On Writing

Writing About Family

Writing about family is complicated.  A very wise woman told me once that we should never write about people who are still living because it's unfair and could cause harm.

Another very wise woman told me that, in order to write my story honestly, I must have the audacity, the courage, and the arrogance to say that, "This is my truth and this is how I will tell it."

I'm going with Option B.


Why I Write

A few people have made comments to me about the raw writing style on this blog. I'm searingly honest and sometimes people wonder why.

Writing keeps me sane.  It's a response.  It keeps me from being too still or too silent.  It empowers me and helps me let go.  Oftentimes, this blog space is where I come to work through myself.  When I'm finished and I hit the "post" button, I am often better, letting the problem or idea fall from me.  I'm ready to leave it behind. Other times, I am searching for something, an idea that's distant and I can't quite grasp it.  I write around it, peeling back each layer until the core is exposed to me.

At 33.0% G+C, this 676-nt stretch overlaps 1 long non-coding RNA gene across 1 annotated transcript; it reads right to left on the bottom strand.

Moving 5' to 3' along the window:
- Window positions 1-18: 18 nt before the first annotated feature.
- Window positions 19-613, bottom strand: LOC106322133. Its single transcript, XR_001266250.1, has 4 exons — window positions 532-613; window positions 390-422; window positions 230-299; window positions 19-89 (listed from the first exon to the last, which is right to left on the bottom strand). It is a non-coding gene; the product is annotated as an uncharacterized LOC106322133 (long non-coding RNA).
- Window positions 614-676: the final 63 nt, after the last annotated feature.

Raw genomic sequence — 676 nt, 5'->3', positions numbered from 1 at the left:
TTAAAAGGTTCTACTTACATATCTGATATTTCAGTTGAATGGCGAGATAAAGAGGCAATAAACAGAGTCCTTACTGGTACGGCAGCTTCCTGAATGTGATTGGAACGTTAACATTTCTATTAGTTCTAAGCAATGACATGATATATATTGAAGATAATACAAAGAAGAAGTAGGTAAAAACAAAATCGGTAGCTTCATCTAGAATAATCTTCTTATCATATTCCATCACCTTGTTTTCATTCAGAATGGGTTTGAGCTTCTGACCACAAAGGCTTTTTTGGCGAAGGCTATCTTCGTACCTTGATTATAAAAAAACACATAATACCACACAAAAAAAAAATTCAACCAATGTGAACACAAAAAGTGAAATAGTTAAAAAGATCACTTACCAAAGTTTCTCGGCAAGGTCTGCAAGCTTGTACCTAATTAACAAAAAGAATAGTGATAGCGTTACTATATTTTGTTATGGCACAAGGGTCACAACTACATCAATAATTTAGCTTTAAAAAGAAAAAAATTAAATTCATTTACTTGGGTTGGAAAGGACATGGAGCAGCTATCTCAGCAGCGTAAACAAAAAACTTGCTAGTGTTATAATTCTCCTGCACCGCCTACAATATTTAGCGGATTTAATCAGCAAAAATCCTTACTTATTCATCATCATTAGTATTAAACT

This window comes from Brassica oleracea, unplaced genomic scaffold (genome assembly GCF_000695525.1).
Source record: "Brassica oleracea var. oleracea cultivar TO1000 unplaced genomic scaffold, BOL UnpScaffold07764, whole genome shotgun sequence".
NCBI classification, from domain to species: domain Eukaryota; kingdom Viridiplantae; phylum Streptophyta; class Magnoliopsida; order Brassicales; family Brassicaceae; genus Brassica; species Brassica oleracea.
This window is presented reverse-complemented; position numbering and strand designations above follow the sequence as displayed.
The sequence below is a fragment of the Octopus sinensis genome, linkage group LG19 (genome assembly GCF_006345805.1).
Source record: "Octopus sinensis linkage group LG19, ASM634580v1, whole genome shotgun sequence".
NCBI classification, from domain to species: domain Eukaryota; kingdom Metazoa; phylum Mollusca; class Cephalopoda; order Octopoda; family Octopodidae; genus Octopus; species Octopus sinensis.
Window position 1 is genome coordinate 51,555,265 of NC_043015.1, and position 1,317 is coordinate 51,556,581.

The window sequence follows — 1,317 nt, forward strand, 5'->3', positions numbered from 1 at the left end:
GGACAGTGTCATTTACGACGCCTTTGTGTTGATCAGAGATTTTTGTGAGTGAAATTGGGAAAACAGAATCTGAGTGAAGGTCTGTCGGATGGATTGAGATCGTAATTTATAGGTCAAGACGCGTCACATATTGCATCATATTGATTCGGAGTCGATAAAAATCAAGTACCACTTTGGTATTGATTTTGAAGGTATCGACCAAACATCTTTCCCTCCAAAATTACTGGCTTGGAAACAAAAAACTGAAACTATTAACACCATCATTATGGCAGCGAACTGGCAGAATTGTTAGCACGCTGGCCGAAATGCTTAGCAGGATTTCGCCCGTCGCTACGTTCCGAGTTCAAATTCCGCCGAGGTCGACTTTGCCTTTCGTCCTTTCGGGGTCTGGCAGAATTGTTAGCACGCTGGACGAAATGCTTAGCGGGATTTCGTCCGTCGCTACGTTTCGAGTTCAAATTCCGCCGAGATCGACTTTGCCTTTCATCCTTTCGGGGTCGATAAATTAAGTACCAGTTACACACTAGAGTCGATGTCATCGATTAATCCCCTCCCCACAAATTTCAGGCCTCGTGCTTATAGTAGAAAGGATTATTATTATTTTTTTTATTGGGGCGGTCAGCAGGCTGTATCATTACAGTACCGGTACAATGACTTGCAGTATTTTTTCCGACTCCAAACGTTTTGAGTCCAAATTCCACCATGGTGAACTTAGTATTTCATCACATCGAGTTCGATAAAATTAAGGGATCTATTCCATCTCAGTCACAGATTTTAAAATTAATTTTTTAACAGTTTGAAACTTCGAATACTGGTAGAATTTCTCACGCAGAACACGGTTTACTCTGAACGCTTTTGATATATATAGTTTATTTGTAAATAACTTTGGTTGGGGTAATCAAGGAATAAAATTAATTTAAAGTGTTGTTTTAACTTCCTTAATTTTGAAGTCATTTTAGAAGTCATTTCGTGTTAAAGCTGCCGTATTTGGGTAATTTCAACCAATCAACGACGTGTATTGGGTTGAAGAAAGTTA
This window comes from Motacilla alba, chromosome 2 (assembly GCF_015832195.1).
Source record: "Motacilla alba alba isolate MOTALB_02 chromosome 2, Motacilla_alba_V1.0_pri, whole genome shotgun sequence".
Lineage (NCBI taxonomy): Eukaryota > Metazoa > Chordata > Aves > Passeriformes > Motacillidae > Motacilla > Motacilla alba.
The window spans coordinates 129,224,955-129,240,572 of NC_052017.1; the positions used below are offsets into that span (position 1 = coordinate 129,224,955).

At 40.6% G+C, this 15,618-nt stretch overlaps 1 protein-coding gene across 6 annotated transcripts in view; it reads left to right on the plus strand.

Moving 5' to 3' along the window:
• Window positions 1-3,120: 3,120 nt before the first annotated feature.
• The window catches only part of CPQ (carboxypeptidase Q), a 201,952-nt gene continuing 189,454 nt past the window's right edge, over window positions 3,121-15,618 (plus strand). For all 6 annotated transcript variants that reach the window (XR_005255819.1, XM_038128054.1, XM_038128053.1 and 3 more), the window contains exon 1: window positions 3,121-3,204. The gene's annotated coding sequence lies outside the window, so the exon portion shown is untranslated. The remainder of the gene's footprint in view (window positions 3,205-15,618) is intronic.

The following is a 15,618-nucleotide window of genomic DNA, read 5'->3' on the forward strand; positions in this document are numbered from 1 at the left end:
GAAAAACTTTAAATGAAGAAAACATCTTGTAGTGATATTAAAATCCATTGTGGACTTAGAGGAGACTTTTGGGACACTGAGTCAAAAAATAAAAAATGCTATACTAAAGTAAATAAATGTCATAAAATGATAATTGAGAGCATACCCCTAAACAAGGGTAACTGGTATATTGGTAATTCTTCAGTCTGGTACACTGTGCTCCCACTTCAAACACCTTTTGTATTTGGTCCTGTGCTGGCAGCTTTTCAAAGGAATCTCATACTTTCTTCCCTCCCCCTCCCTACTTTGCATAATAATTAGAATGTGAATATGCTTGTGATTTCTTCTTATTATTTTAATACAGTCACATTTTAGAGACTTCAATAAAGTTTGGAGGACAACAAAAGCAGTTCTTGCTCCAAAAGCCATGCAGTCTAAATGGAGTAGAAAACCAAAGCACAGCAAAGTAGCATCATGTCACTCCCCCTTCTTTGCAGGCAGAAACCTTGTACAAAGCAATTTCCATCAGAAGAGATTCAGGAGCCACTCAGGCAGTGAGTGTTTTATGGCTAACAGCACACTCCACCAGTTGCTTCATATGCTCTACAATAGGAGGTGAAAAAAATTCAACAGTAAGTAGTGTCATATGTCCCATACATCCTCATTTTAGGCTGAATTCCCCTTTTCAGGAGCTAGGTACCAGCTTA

Writing is physical.  I love the slight weight of a pen in my hand when I gently press it into a clean, white sheet of paper.  Whether I am making a grocery list, to-do list, doodling, or coming up with a plan to end world hunger, I always get an internal burst of contentment from making an eternal mark where before, there was nothing.  When things are good, I write.  When things are bad, I write really fast.  I write, then I write, then I write, then I write.  I can write my way out of almost anything.

It calms me and makes me happy and I don't know why.  Maybe someone can study the brains of writers one day.  For now though, I need mine so that I can write my next post.